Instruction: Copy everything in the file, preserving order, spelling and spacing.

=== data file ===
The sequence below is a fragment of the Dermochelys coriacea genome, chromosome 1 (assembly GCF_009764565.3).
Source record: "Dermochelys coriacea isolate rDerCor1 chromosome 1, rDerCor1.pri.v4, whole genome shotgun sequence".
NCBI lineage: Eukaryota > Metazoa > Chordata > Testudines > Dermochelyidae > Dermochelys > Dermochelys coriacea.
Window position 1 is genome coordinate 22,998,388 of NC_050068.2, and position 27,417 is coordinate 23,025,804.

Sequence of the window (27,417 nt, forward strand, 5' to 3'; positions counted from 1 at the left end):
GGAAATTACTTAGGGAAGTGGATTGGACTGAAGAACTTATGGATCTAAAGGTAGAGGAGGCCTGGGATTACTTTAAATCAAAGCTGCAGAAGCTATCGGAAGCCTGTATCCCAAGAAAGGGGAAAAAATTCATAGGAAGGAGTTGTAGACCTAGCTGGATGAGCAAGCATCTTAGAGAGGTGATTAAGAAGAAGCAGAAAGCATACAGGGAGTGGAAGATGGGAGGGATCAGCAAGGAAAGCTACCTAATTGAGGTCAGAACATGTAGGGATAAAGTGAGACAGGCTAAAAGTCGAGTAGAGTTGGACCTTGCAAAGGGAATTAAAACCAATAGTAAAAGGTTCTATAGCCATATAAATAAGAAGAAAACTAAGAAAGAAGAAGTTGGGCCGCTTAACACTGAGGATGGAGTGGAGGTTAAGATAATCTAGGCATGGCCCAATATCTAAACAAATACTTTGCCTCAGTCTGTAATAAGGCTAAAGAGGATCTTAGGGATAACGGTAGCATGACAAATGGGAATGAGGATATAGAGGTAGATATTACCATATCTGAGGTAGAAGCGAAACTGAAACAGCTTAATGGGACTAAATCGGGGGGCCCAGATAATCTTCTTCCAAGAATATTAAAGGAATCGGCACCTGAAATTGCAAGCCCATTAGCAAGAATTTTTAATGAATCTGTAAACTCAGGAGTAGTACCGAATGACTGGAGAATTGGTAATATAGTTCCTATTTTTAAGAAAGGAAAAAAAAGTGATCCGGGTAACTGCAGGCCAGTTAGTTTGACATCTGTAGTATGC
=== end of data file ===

The sequence below is a fragment of the Dermochelys coriacea genome, chromosome 1 (assembly GCF_009764565.3).
Source record: "Dermochelys coriacea isolate rDerCor1 chromosome 1, rDerCor1.pri.v4, whole genome shotgun sequence".
NCBI lineage: Eukaryota > Metazoa > Chordata > Testudines > Dermochelyidae > Dermochelys > Dermochelys coriacea.
Window position 1 is genome coordinate 22,998,388 of NC_050068.2, and position 27,417 is coordinate 23,025,804.

Sequence of the window (27,417 nt, forward strand, 5' to 3'; positions counted from 1 at the left end):
GGAAATTACTTAGGGAAGTGGATTGGACTGAAGAACTTATGGATCTAAAGGTAGAGGAGGCCTGGGATTACTTTAAATCAAAGCTGCAGAAGCTATCGGAAGCCTGTATCCCAAGAAAGGGGAAAAAATTCATAGGAAGGAGTTGTAGACCTAGCTGGATGAGCAAGCATCTTAGAGAGGTGATTAAGAAGAAGCAGAAAGCATACAGGGAGTGGAAGATGGGAGGGATCAGCAAGGAAAGCTACCTAATTGAGGTCAGAACATGTAGGGATAAAGTGAGACAGGCTAAAAGTCGAGTAGAGTTGGACCTTGCAAAGGGAATTAAAACCAATAGTAAAAGGTTCTATAGCCATATAAATAAGAAGAAAACTAAGAAAGAAGAAGTTGGGCCGCTTAACACTGAGGATGGAGTGGAGGTTAAGATAATCTAGGCATGGCCCAATATCTAAACAAATACTTTGCCTCAGTCTGTAATAAGGCTAAAGAGGATCTTAGGGATAACGGTAGCATGACAAATGGGAATGAGGATATAGAGGTAGATATTACCATATCTGAGGTAGAAGCGAAACTGAAACAGCTTAATGGGACTAAATCGGGGGGCCCAGATAATCTTCTTCCAAGAATATTAAAGGAATCGGCACCTGAAATTGCAAGCCCATTAGCAAGAATTTTTAATGAATCTGTAAACTCAGGAGTAGTACCGAATGACTGGAGAATTGGTAATATAGTTCCTATTTTTAAGAAAGGAAAAAAAAGTGATCCGGGTAACTGCAGGCCAGTTAGTTTGACATCTGTAGTATGC